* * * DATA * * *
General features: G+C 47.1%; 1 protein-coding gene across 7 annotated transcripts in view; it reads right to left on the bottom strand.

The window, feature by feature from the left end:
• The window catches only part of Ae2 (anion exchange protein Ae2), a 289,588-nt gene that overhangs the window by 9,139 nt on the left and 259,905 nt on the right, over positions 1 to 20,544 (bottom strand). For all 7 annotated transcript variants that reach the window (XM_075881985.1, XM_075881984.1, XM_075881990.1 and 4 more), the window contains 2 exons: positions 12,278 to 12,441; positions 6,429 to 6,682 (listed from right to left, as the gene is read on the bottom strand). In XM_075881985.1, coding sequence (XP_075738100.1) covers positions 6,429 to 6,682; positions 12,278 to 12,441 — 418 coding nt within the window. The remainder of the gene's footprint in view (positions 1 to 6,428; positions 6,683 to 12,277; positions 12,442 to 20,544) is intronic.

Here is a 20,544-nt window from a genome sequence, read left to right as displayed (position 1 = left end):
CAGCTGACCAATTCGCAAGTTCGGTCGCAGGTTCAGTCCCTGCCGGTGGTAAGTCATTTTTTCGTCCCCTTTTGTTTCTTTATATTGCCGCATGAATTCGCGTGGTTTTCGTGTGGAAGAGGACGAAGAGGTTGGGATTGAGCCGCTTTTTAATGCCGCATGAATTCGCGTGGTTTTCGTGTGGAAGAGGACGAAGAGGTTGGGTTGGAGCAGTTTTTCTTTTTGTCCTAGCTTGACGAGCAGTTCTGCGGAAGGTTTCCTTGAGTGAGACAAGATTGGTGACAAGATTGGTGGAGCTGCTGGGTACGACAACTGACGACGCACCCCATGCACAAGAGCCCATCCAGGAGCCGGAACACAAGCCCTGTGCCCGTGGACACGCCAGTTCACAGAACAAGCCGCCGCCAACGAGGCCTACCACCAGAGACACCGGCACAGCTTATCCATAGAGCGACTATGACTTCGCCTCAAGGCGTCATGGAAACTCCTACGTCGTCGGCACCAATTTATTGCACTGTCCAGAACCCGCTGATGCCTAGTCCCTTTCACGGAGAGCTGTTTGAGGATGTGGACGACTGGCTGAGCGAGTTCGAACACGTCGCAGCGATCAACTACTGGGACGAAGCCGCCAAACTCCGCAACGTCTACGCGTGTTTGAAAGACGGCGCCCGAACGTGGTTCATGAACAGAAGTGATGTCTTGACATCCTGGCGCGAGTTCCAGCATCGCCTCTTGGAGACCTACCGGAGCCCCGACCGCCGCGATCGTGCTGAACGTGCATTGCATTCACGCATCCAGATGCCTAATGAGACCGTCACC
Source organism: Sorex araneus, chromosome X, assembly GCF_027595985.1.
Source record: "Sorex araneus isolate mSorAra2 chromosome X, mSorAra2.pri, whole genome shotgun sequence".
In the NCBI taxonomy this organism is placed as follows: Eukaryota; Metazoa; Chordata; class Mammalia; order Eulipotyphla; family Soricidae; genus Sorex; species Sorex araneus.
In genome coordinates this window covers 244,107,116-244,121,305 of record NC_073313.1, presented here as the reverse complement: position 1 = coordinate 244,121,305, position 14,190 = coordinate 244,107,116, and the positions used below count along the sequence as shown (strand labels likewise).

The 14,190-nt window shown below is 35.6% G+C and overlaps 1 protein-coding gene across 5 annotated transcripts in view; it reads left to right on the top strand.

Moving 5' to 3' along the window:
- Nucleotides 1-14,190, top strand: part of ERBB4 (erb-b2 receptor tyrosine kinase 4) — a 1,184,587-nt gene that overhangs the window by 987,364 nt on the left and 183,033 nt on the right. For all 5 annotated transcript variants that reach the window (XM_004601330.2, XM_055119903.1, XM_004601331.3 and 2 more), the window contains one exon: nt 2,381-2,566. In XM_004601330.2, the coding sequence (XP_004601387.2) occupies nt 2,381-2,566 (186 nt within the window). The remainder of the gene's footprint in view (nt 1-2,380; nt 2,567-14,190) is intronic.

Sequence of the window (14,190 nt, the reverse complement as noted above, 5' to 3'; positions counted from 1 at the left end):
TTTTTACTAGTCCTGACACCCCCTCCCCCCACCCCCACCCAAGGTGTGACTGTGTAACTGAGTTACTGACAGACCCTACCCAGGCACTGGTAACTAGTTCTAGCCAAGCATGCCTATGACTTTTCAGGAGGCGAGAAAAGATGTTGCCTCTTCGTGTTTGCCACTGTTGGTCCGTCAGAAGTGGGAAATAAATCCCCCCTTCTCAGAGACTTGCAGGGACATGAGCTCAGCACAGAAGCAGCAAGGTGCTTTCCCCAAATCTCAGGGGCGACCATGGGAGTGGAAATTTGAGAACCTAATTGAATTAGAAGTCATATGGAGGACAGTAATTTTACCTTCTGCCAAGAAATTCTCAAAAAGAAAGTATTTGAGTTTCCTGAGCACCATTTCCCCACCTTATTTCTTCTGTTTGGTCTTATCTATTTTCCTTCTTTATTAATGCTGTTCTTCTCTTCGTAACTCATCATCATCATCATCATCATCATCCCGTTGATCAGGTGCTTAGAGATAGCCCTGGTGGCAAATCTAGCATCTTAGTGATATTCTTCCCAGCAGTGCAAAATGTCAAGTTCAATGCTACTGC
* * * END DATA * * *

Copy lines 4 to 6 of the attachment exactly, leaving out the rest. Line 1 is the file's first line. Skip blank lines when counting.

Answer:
Here is a 20,544-nt window from a genome sequence, read left to right as displayed (position 1 = left end):
CAGCTGACCAATTCGCAAGTTCGGTCGCAGGTTCAGTCCCTGCCGGTGGTAAGTCATTTTTTCGTCCCCTTTTGTTTCTTTATATTGCCGCATGAATTCGCGTGGTTTTCGTGTGGAAGAGGACGAAGAGGTTGGGATTGAGCCGCTTTTTAATGCCGCATGAATTCGCGTGGTTTTCGTGTGGAAGAGGACGAAGAGGTTGGGTTGGAGCAGTTTTTCTTTTTGTCCTAGCTTGACGAGCAGTTCTGCGGAAGGTTTCCTTGAGTGAGACAAGATTGGTGACAAGATTGGTGGAGCTGCTGGGTACGACAACTGACGACGCACCCCATGCACAAGAGCCCATCCAGGAGCCGGAACACAAGCCCTGTGCCCGTGGACACGCCAGTTCACAGAACAAGCCGCCGCCAACGAGGCCTACCACCAGAGACACCGGCACAGCTTATCCATAGAGCGACTATGACTTCGCCTCAAGGCGTCATGGAAACTCCTACGTCGTCGGCACCAATTTATTGCACTGTCCAGAACCCGCTGATGCCTAGTCCCTTTCACGGAGAGCTGTTTGAGGATGTGGACGACTGGCTGAGCGAGTTCGAACACGTCGCAGCGATCAACTACTGGGACGAAGCCGCCAAACTCCGCAACGTCTACGCGTGTTTGAAAGACGGCGCCCGAACGTGGTTCATGAACAGAAGTGATGTCTTGACATCCTGGCGCGAGTTCCAGCATCGCCTCTTGGAGACCTACCGGAGCCCCGACCGCCGCGATCGTGCTGAACGTGCATTGCATTCACGCATCCAGATGCCTAATGAGACCGTCACC
Source organism: Sorex araneus, chromosome X, assembly GCF_027595985.1.